and PCE. Early in FY 1997, the Secretary of the Air Force made a
decision to close AFIT resident graduate schools. In anticipation
of closure, AFIT developed and began a transition and closure
plan. Resident PhD students scheduled for FY 1997 were diverted to
the Civilian Institution Programs and a transition plan for actual
closure was developed, identifying manpower positions for
elimination in fiscal years 1997 through 2000.
After a visit to AFIT in April 1998, then Acting
Secretary of the Air Force, F. Whitten Peters announced a reversal
of the Air Force decision to terminate the AFIT resident graduate
programs. AFIT was to continue a restructuring initiative begun in
FY 1996 that would size the resident graduate programs to meet the
Air Force education requirements of the FY 2003 force structure.
On 1 October 1999, as a result of the AFIT restructure,
AFIT's two graduate schools were combined to become the Graduate
School of Engineering and Management.
In the fall of 2000, AFIT completed construction on an
$8.9 million engineering laboratory. The lab, whose construction
began in December 1998, will be
used for experimental research in aeronautical engineering,
electrical engineering, applied physics, and environmental
The future promises to be
challenging, but AFIT will continue to provide the environment and
the opportunity for AF personnel to develop the professional and
technological skills needed to master this dynamic challenge.
The institute's campus at
Wright-Patterson AFB, Ohio, consists of Bane Hall, which houses
the Graduate School of Engineering and Management; Twining Hall,
home of the School of Systems and Logistics; and Kenney Hall,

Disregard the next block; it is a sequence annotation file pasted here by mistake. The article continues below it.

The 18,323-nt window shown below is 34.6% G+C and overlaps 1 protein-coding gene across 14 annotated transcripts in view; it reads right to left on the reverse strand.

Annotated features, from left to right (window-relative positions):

which houses the command section and main auditorium and connects
Bane and Twining Halls. A fourth building, opened in the fall of
1994, is connected to Twining Hall and is the home of the Civil
Engineer and Services School. A fifth building, the
30,000-square-foot graduate engineering research laboratory, was
officially opened in January 2001. Pending completion of expansion
projects, the Civilian Institution Programs offices are collocated
with the Aerospace Systems Center in a building off the main AFIT
AFIT's graduate education
programs are designed to meet specific AF and DOD needs.
Eligibility criteria for admission vary from program to program
and are targeted for officers and DOD civilians. Academic
qualification for admission to the institute's graduate programs,
either in residence or at civilian institutions, is comparable to
that of any quality graduate institution. In addition, the
military accomplishments and potential of the candidate are
considered before assignment to any program.
Attendance at AFIT's PCE courses
is determined by functional duty requirements. The level of the
course and the educational background and professional experience
of the candidate are considered to ensure that the participant
will be able to benefit from the learning experience.
The International Affairs (IA) Directorate is
responsible for assisting international military officers and
international government civilian employees with the procedures of
application for admittance to the graduate and PCE programs at
AFIT. Prospective foreign students apply to AFIT through the US
Security Assistance Officer (SAO) at the US Embassy in their home
countries. Application packages for evaluation for eligibility
should arrive at the International Affairs Directorate (AFIT/IA)
by the end of April each year in preparation for entrance the
following September. Application packages should include
undergraduate transcripts reflecting the undergraduate degree;
graduate transcripts, if applying for a PhD; Graduate Record
Examination (GRE) or Graduate Management Admission Test (GMAT)
score reports, as applicable for the program requested; and Test
of English as a Foreign Language (TOEFL) scores. Packages should
be mailed to:
Wright-Patterson AFB, OH 45433-7765
Or, applicants may call (937) 255-6800, send a fax to (937)
255-9981, or send electronic mail to: